Sunday, November 20, 2011

Ten Years: Part Two

I remember preparing for dates when I was a single woman. Candles lit, romantic music on, hours to exfoliate, shave, moisturize, paint toenails, try on different outfits. I remember having pretty bras and lots of choices of what to wear. I remember the leisurely glass of wine and the anticipation of romance.

Dates as a married couple are a little bit different.

On Friday night, in the last moments of Margot's nap, I suggested to the kids that we get gussied up before Daddy's arrival home. Jude put on his shirt and tie, and combed his hair over with water. Violet found her "spawkwy dwess". I hopped into a tub full of four inches of water. Margot woke up and started banging on the bathroom door. The handle of my razor broke so I carefully pinched the blade-head to shave my legs. I threw on the same top I wear for every "special" occasion.
When I came downstairs, these two had swept the kitchen floor and cleared the craft detritus off the kitchen table, and put a tablecloth on it. They were so proud of themselves! They giggled as they anticipated shouting "SURPRISE!" when daddy came through the door. They set the table, and broke two wineglasses while they waited for him to come home.

I found the Billie Holiday CD we listened to on the night we met and put on my red lipstick. When my husband got home, we had a slow dance while Jude watched. Then Jude helped daddy light the candles. We each had a dance with our children giggling in our arms.
The kids ate their pizza while we sat with them and told them the story of how we met, and it occurred to me that everything our children will know of love and romance they will learn from us. A pretty tablecloth, candles, special glasses, a slow dance, holding hands and looking into each other's eyes go along way to keeping those embers glowing. These little ones took it all in, especially when we extended the story to include each of their births. The story of how we met is the story of the beginning of our family, and of the generations that will follow.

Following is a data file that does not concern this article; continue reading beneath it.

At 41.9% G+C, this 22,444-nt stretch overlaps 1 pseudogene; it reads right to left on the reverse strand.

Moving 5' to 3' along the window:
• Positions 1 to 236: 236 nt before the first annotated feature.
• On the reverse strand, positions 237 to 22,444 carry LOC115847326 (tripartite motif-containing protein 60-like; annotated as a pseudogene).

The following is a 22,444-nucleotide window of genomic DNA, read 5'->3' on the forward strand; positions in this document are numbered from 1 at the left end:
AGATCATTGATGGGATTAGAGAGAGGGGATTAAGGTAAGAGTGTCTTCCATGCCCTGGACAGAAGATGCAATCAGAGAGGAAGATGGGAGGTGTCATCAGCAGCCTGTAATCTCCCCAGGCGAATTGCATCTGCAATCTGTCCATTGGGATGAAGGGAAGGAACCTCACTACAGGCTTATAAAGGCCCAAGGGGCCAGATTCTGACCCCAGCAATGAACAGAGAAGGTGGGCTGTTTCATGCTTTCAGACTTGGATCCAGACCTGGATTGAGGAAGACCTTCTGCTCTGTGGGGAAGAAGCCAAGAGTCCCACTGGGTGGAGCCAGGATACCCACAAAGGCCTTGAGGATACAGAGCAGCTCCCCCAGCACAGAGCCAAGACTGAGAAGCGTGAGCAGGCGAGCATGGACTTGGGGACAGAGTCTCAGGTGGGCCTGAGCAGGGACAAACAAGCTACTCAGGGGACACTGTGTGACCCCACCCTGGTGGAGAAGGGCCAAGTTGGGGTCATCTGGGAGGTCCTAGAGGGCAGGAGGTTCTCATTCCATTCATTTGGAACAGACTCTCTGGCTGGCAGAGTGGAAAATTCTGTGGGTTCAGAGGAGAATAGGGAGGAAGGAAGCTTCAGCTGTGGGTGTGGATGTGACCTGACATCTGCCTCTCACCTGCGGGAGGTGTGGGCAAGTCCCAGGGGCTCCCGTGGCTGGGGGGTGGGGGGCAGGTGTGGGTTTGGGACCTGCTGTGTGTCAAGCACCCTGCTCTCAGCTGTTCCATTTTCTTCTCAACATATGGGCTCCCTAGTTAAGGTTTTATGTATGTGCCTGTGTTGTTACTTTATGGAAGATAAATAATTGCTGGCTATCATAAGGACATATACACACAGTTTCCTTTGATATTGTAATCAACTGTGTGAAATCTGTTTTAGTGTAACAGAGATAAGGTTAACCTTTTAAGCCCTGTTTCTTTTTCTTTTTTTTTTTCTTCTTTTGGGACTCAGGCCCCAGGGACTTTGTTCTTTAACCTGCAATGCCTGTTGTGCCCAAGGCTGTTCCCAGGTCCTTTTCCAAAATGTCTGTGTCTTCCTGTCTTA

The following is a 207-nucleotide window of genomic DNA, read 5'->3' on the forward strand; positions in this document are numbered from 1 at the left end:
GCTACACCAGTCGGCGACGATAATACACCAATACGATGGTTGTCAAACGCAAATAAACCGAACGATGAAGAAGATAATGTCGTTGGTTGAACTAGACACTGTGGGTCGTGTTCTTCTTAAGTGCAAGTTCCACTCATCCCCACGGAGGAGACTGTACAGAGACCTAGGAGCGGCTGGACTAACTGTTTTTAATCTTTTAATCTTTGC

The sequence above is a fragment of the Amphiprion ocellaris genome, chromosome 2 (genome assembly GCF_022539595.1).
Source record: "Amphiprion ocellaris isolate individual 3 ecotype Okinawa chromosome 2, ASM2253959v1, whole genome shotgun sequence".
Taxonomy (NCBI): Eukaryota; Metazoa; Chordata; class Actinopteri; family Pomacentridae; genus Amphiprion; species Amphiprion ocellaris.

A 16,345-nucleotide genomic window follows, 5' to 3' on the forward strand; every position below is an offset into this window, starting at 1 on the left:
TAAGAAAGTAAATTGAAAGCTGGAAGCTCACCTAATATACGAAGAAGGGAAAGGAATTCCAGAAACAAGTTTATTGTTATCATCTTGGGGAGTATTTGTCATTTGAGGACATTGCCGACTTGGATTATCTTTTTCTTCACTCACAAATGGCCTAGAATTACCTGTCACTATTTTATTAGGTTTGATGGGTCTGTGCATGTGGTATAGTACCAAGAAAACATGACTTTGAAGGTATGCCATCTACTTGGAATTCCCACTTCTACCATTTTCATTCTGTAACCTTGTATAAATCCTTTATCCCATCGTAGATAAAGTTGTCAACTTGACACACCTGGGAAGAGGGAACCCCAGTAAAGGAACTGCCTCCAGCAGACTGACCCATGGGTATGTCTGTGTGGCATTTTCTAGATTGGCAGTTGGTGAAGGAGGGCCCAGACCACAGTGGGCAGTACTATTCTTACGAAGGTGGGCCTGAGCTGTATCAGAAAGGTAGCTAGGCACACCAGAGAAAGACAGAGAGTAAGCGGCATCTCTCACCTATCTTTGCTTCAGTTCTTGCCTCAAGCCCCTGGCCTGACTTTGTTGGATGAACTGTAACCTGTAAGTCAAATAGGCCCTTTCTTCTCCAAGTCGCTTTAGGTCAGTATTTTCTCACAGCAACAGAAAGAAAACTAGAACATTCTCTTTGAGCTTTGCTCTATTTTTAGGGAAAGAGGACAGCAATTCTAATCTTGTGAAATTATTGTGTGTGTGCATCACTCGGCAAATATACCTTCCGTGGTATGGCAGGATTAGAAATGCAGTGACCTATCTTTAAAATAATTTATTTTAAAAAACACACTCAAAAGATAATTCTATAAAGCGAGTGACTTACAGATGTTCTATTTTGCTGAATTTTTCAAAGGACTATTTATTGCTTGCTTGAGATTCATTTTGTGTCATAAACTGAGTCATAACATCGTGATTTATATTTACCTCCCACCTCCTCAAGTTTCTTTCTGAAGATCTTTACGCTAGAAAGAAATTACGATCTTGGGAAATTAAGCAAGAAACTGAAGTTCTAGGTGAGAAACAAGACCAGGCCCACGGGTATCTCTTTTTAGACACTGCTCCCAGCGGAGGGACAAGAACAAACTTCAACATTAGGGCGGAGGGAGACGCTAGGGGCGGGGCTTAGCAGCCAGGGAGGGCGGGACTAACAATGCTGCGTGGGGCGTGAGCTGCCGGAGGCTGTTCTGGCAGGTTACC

Once the kids had eaten, we put a movie on for them, and enjoyed our own pizza and some wine, and told stories we hadn't told before. It turns out, after ten years, we have lots more to talk about.

10 comments:

  1. Do you know the Yiddish word "verklempt?" That would be me after reading this post...

    Wishing you and your husband all the best as you celebrate your anniversary... a life-time and more of love...

    P.

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  2. Oh, this speaks volumes to me. Especially the comparison between then and now. OMG, I've got "the same top I wear for all the special occasions", and the bras have gotten way frumpier during my last eight years with the husband and two kids... This post reminds me I MUST take better care of myself. Thanks.

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  3. Sounds perfect. I like the idea of sharing your stories with your kids.
    Michael and I spent last night celebrating our tenth...and while it seemed like things would turn out less than romantic (he playing on stage - me watching) it turned out to be just what we needed.

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  4. SO wonder*full. And that's my experience too - having ever-increasing things to talk about with my husband, I mean.

    So many blessings so beautifully shared.

    Congrats again!

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  5. Congratulations mama. This post was so sweet.
    xoxo

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  6. Congratulations. An incredibly sweet story thanks for sharing.

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  7. great story, especially the bit about still having things to talk about! We've been married 17 years now, and I think to what my long ago best friend's Italian mother said about marriage. She told me that it is like a bag of salt, that each year you take out a few grains of salt, by the end of your lives together your still going to have salt at the end of bag, meaning that no matter how much you know and understand one another, there's always more to know :)
    Here's to you and hubby having many more dances together!

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  8. Echoing M. Bloom above. VERKLEMPT.

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